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Javier Marías: Corazón tan blanco (A Heart So White)

This is the book that really made Marías’ reputation and deservedly so. It is a story very well told as well as being one of those books that grabs you because of the fine writing, regardless of the plot. The title comes from MacbethMy hands are of your colour; but I shame, To wear a heart so white. Other Macbeth quotations will appear in the book and the references are relevant to the story.

The main plot line concerns Ranz and his wives. The book starts with a recently married woman, Teresa, having dinner at home with her family (though her mother and husband are absent). She gets up from the dinner table, goes to the bathroom, takes up a gun and kills herself. Why? No-one seems to know. Her husband, Ranz, later marries her sister, Juana, and they have a son, Juan (though we only discover his name later in the book), who is the narrator. He has been led to believe a) that his aunt’s death was by illness and b) that she was his father’s first wife. Both suppositions are, as he will discover (but not from his father), erroneous. If the story were merely about how Juan discovered the truth about his aunt and his father, this would still be a good novel, but Marías’ skill is to make connections with other relationships, including his own and, of course, including Macbeth’s.

Juan is an interpreter and occasional translator for international organizations, primarily the United Nations, but also for others, as needed. His wife, Luisa, is also an interpreter and they meet when she is supposed to supervise him when he is interpreting between a top female British politician (Thatcher?) and her Spanish counterpart. They have nothing to say to one another, so exchange banal civilities. To liven things up, Juan completely misinterprets what they are saying, expecting that Luisa might intervene, but she does not. The result is that the two have a more interesting conversation (with, of course, a reference to Macbeth) without Luisa’s intervention. Juan and Luisa later marry and we soon meet them on their honeymoon, where we first see marital discord from afar. While honeymooning in Havana, they overhear the couple in the next room – a Spaniard (Guillermo) with his Cuban mistress (Miriam). He has a wife back home in Spain but she is very ill. The Cuban mistress urges him to kill her and he maintains that, slowly, he is doing just that. We never find out what happens but that scene sets the tone.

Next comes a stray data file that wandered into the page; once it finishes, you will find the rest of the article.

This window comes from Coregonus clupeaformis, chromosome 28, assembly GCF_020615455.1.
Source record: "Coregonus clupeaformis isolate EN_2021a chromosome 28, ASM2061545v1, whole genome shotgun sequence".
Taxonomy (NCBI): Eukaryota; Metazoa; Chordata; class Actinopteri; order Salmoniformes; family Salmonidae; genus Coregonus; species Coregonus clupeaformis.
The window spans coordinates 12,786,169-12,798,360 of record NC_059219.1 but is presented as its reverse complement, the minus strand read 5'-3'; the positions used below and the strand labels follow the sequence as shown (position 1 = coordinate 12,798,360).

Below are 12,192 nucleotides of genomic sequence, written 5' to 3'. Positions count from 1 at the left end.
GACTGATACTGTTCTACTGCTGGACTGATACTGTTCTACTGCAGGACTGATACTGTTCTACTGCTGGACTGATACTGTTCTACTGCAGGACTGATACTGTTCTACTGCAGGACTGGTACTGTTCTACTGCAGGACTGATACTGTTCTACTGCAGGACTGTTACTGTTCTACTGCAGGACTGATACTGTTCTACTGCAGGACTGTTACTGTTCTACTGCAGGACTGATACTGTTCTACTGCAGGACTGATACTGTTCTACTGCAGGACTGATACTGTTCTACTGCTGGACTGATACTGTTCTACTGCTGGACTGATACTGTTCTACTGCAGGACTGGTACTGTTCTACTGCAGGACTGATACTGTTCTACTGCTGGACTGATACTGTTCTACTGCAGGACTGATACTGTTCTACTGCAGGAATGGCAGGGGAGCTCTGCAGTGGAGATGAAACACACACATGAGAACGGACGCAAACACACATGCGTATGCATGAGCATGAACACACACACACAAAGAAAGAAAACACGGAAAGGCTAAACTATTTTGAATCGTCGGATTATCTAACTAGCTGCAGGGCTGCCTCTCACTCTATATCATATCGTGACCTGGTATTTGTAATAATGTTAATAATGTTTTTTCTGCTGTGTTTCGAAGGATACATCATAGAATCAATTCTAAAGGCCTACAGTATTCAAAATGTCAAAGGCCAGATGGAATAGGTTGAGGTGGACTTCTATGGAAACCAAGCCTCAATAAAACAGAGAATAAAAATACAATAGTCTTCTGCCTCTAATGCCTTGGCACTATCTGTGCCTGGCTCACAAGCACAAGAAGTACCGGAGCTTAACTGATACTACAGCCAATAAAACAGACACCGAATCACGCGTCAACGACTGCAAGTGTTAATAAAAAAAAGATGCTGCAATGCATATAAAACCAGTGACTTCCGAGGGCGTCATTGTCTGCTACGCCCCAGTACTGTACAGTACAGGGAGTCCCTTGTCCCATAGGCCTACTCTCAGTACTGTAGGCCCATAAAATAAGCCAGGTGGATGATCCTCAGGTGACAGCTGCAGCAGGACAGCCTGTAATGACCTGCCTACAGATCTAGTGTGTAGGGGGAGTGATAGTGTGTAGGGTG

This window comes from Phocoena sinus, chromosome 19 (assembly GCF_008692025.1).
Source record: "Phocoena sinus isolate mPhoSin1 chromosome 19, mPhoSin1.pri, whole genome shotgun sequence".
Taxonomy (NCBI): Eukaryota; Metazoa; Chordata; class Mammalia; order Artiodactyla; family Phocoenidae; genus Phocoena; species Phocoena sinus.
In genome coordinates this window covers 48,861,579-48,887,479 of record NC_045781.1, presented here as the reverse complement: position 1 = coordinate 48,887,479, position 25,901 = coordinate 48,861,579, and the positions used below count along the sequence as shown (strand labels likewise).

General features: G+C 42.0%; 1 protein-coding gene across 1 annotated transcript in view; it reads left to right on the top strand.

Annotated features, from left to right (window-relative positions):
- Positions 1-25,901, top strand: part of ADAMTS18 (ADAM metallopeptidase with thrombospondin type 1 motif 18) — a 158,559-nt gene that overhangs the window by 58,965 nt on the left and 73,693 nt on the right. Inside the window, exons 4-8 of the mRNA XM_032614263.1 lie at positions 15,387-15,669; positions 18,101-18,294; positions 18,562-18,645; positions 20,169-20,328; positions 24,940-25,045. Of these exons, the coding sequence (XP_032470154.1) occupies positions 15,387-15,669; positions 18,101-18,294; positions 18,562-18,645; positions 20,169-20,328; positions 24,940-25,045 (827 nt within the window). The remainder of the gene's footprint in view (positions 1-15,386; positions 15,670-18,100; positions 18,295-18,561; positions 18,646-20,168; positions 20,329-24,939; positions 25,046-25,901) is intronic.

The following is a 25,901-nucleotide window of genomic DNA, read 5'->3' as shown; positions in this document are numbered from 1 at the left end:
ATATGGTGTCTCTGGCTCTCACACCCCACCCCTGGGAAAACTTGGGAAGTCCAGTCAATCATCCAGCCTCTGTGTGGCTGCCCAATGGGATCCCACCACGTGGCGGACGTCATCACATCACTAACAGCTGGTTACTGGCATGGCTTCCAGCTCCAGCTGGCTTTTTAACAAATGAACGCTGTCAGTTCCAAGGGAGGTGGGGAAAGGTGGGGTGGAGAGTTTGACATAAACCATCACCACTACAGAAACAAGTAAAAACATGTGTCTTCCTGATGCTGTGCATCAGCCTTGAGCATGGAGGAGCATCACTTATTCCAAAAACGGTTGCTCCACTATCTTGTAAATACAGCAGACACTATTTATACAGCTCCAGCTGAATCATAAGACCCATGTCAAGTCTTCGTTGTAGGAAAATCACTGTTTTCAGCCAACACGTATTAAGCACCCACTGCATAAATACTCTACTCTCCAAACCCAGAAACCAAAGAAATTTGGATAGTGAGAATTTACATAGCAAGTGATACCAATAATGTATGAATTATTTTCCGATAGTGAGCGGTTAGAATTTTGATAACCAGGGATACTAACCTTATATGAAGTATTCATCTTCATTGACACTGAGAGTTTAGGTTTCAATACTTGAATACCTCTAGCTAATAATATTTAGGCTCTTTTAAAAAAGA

The other key event concerns Berta, another interpreter who lives in New York and works for the United Nations and it is in her flat that Juan stays when he does his eight week stint at the United Nations General Assembly. Berta is twice divorced. She was also injured in a car crash, that has left her with a limp and small scar on her face. She is lonely and has joined a videodating service, which has given her some sex but little else. While Juan is staying with her, she shows him the video of a man who conceals his face and but maintains that he is well-known. He also changes his name between videos. Though he speaks in English – Berta has mentioned in the details that she submitted to the videodating company that she is Spanish – he is clearly Spanish, as the two interpreters can readily tell from his accent. Juan suspects that he might be Guillermo from Havana. The man (one of whose names is Bill) insists on seeing a video of Berta nude before he proceeds any further and how this plays out and the subsequent date are also key to the man-woman theme of this novel.

Marías is such a fine writer that his discursions and comments, particularly on his own marriage, but also on his father and his activities (he is an art expert who, in the view of his son, has clearly not always behaved legally and honestly with his various clients) and the interpretation business, only enhance the novel rather than distract from it. The key plot, Ranz’s story, which does, eventually, come out, is superbly developed and told. One of the top post-war Spanish novels.

Publishing history

First published in Spanish 1992 by Anagrama
First published in English 1995 by Harvill
Translated by Margaret Jull Costa